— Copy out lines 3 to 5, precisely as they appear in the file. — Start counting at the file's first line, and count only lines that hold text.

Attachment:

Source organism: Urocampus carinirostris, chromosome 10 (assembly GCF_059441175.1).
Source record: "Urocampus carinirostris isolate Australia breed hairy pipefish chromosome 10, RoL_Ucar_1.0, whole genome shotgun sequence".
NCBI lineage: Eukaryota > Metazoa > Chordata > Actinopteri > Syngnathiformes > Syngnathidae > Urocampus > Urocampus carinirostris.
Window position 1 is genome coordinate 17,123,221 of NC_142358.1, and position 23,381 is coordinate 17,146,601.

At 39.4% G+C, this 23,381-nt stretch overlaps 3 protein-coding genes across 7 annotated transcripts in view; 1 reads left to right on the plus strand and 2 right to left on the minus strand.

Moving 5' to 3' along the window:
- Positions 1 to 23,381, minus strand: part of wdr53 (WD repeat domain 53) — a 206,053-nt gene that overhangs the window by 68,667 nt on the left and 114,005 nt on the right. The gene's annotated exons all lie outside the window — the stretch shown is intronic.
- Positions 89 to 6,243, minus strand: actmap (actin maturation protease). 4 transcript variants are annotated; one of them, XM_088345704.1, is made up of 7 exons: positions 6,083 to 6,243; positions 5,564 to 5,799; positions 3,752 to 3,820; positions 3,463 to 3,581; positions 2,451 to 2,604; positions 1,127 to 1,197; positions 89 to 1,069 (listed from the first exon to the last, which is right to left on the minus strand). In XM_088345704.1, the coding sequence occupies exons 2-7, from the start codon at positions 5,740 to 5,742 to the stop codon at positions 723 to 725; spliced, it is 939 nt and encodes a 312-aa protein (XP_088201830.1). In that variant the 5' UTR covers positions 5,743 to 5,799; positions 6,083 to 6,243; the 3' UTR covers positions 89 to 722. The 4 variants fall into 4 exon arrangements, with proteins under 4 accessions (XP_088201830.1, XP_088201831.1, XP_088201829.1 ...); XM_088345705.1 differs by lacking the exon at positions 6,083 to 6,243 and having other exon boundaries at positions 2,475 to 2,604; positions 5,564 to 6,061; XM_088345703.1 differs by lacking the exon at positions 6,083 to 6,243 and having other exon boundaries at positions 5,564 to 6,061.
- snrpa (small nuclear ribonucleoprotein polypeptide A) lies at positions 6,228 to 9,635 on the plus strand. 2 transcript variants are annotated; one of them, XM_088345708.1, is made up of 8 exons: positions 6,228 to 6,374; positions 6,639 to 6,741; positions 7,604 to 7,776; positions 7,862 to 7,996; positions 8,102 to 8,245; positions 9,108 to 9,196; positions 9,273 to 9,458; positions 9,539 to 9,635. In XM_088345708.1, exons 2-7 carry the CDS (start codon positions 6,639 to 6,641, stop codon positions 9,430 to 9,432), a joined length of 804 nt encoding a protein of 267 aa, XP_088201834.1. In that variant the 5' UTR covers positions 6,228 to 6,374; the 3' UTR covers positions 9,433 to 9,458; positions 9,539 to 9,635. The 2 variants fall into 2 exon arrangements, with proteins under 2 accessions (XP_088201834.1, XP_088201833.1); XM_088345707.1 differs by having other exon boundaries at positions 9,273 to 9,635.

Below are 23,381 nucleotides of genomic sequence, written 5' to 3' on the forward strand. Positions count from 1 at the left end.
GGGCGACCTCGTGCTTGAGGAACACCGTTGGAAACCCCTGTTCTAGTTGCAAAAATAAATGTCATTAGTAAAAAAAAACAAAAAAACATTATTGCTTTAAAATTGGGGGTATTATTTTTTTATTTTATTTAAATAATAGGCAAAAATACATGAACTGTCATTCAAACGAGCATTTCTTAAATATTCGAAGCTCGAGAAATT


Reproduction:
NCBI lineage: Eukaryota > Metazoa > Chordata > Actinopteri > Syngnathiformes > Syngnathidae > Urocampus > Urocampus carinirostris.
Window position 1 is genome coordinate 17,123,221 of NC_142358.1, and position 23,381 is coordinate 17,146,601.

At 39.4% G+C, this 23,381-nt stretch overlaps 3 protein-coding genes across 7 annotated transcripts in view; 1 reads left to right on the plus strand and 2 right to left on the minus strand.